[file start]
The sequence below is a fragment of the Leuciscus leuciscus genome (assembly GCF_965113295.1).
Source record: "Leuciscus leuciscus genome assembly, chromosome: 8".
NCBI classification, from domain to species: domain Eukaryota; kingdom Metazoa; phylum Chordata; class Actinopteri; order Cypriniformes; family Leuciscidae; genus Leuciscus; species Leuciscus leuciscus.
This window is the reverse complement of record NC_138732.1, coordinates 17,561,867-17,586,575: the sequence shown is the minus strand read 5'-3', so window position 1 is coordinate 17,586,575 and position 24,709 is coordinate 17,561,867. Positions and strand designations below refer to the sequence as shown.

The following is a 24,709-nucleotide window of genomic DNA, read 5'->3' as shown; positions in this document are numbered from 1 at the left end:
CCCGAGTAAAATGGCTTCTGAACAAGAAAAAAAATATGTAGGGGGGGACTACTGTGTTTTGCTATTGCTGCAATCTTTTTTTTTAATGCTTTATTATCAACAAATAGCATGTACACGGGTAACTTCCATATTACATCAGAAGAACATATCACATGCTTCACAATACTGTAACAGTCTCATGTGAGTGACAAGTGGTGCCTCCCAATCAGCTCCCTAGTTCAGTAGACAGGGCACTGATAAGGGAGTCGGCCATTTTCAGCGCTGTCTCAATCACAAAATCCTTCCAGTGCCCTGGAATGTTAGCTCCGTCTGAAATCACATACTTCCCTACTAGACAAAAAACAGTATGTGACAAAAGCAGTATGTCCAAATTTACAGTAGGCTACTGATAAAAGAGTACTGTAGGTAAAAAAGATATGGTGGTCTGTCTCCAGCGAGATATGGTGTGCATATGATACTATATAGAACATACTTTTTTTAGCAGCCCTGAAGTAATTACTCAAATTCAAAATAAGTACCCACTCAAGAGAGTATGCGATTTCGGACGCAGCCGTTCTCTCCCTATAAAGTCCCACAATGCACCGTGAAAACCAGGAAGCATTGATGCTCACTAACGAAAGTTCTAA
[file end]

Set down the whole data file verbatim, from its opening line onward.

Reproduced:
The sequence below is a fragment of the Leuciscus leuciscus genome (assembly GCF_965113295.1).
Source record: "Leuciscus leuciscus genome assembly, chromosome: 8".
NCBI classification, from domain to species: domain Eukaryota; kingdom Metazoa; phylum Chordata; class Actinopteri; order Cypriniformes; family Leuciscidae; genus Leuciscus; species Leuciscus leuciscus.
This window is the reverse complement of record NC_138732.1, coordinates 17,561,867-17,586,575: the sequence shown is the minus strand read 5'-3', so window position 1 is coordinate 17,586,575 and position 24,709 is coordinate 17,561,867. Positions and strand designations below refer to the sequence as shown.

The following is a 24,709-nucleotide window of genomic DNA, read 5'->3' as shown; positions in this document are numbered from 1 at the left end:
CCCGAGTAAAATGGCTTCTGAACAAGAAAAAAAATATGTAGGGGGGGACTACTGTGTTTTGCTATTGCTGCAATCTTTTTTTTTAATGCTTTATTATCAACAAATAGCATGTACACGGGTAACTTCCATATTACATCAGAAGAACATATCACATGCTTCACAATACTGTAACAGTCTCATGTGAGTGACAAGTGGTGCCTCCCAATCAGCTCCCTAGTTCAGTAGACAGGGCACTGATAAGGGAGTCGGCCATTTTCAGCGCTGTCTCAATCACAAAATCCTTCCAGTGCCCTGGAATGTTAGCTCCGTCTGAAATCACATACTTCCCTACTAGACAAAAAACAGTATGTGACAAAAGCAGTATGTCCAAATTTACAGTAGGCTACTGATAAAAGAGTACTGTAGGTAAAAAAGATATGGTGGTCTGTCTCCAGCGAGATATGGTGTGCATATGATACTATATAGAACATACTTTTTTTAGCAGCCCTGAAGTAATTACTCAAATTCAAAATAAGTACCCACTCAAGAGAGTATGCGATTTCGGACGCAGCCGTTCTCTCCCTATAAAGTCCCACAATGCACCGTGAAAACCAGGAAGCATTGATGCTCACTAACGAAAGTTCTAA